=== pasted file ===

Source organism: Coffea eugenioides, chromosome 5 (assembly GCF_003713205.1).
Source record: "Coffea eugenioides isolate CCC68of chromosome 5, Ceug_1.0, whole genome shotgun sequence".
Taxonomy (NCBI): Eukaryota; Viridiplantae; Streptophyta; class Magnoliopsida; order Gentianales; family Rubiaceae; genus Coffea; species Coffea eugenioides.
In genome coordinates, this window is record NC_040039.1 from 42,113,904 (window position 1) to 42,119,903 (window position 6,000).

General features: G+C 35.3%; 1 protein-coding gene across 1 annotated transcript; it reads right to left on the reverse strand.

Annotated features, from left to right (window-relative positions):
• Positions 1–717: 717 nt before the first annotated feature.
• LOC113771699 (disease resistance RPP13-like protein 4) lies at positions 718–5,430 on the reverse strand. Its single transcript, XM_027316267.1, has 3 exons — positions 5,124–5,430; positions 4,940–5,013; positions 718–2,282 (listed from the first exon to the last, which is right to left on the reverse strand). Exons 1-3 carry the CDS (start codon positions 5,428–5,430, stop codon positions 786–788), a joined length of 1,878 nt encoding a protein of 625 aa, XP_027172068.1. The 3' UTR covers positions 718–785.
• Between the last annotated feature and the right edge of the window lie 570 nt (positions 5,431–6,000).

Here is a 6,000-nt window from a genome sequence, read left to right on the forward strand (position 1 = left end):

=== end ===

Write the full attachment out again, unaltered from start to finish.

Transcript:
Source organism: Coffea eugenioides, chromosome 5 (assembly GCF_003713205.1).
Source record: "Coffea eugenioides isolate CCC68of chromosome 5, Ceug_1.0, whole genome shotgun sequence".
Taxonomy (NCBI): Eukaryota; Viridiplantae; Streptophyta; class Magnoliopsida; order Gentianales; family Rubiaceae; genus Coffea; species Coffea eugenioides.
In genome coordinates, this window is record NC_040039.1 from 42,113,904 (window position 1) to 42,119,903 (window position 6,000).

General features: G+C 35.3%; 1 protein-coding gene across 1 annotated transcript; it reads right to left on the reverse strand.

Annotated features, from left to right (window-relative positions):
• Positions 1–717: 717 nt before the first annotated feature.
• LOC113771699 (disease resistance RPP13-like protein 4) lies at positions 718–5,430 on the reverse strand. Its single transcript, XM_027316267.1, has 3 exons — positions 5,124–5,430; positions 4,940–5,013; positions 718–2,282 (listed from the first exon to the last, which is right to left on the reverse strand). Exons 1-3 carry the CDS (start codon positions 5,428–5,430, stop codon positions 786–788), a joined length of 1,878 nt encoding a protein of 625 aa, XP_027172068.1. The 3' UTR covers positions 718–785.
• Between the last annotated feature and the right edge of the window lie 570 nt (positions 5,431–6,000).

Here is a 6,000-nt window from a genome sequence, read left to right on the forward strand (position 1 = left end):